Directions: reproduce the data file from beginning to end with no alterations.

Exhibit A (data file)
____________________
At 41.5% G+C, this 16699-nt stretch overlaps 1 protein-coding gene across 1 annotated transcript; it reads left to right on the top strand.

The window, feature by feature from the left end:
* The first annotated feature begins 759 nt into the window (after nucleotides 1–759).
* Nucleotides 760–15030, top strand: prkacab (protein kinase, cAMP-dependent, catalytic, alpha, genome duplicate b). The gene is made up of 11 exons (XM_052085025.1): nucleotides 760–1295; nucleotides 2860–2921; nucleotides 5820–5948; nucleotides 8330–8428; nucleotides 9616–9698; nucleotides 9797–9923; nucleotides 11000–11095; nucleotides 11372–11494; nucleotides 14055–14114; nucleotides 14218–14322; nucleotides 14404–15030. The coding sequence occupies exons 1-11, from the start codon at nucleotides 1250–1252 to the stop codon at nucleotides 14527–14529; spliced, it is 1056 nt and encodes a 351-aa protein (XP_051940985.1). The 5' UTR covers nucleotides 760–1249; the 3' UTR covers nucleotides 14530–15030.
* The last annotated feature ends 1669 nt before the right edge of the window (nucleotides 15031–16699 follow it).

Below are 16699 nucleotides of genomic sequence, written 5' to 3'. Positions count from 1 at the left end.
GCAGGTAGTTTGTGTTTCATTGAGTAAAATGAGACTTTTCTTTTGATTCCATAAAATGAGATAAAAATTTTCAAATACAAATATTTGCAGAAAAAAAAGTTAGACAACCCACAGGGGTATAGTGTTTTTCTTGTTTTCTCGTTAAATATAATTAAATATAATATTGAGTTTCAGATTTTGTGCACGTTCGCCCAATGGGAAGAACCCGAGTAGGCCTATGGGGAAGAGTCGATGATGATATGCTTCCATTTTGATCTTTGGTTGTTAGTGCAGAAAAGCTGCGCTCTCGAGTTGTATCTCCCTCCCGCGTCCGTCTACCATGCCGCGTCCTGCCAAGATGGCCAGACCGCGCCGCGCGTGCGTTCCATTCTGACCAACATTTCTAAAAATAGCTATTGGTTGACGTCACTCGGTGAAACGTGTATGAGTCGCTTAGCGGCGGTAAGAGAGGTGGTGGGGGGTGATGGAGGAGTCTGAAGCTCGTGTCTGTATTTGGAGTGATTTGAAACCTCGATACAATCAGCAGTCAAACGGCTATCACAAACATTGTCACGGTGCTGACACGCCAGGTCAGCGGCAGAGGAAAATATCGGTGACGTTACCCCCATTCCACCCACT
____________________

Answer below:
At 41.5% G+C, this 16699-nt stretch overlaps 1 protein-coding gene across 1 annotated transcript; it reads left to right on the top strand.

The window, feature by feature from the left end:
* The first annotated feature begins 759 nt into the window (after nucleotides 1–759).
* Nucleotides 760–15030, top strand: prkacab (protein kinase, cAMP-dependent, catalytic, alpha, genome duplicate b). The gene is made up of 11 exons (XM_052085025.1): nucleotides 760–1295; nucleotides 2860–2921; nucleotides 5820–5948; nucleotides 8330–8428; nucleotides 9616–9698; nucleotides 9797–9923; nucleotides 11000–11095; nucleotides 11372–11494; nucleotides 14055–14114; nucleotides 14218–14322; nucleotides 14404–15030. The coding sequence occupies exons 1-11, from the start codon at nucleotides 1250–1252 to the stop codon at nucleotides 14527–14529; spliced, it is 1056 nt and encodes a 351-aa protein (XP_051940985.1). The 5' UTR covers nucleotides 760–1249; the 3' UTR covers nucleotides 14530–15030.
* The last annotated feature ends 1669 nt before the right edge of the window (nucleotides 15031–16699 follow it).

Below are 16699 nucleotides of genomic sequence, written 5' to 3'. Positions count from 1 at the left end.
GCAGGTAGTTTGTGTTTCATTGAGTAAAATGAGACTTTTCTTTTGATTCCATAAAATGAGATAAAAATTTTCAAATACAAATATTTGCAGAAAAAAAAGTTAGACAACCCACAGGGGTATAGTGTTTTTCTTGTTTTCTCGTTAAATATAATTAAATATAATATTGAGTTTCAGATTTTGTGCACGTTCGCCCAATGGGAAGAACCCGAGTAGGCCTATGGGGAAGAGTCGATGATGATATGCTTCCATTTTGATCTTTGGTTGTTAGTGCAGAAAAGCTGCGCTCTCGAGTTGTATCTCCCTCCCGCGTCCGTCTACCATGCCGCGTCCTGCCAAGATGGCCAGACCGCGCCGCGCGTGCGTTCCATTCTGACCAACATTTCTAAAAATAGCTATTGGTTGACGTCACTCGGTGAAACGTGTATGAGTCGCTTAGCGGCGGTAAGAGAGGTGGTGGGGGGTGATGGAGGAGTCTGAAGCTCGTGTCTGTATTTGGAGTGATTTGAAACCTCGATACAATCAGCAGTCAAACGGCTATCACAAACATTGTCACGGTGCTGACACGCCAGGTCAGCGGCAGAGGAAAATATCGGTGACGTTACCCCCATTCCACCCACT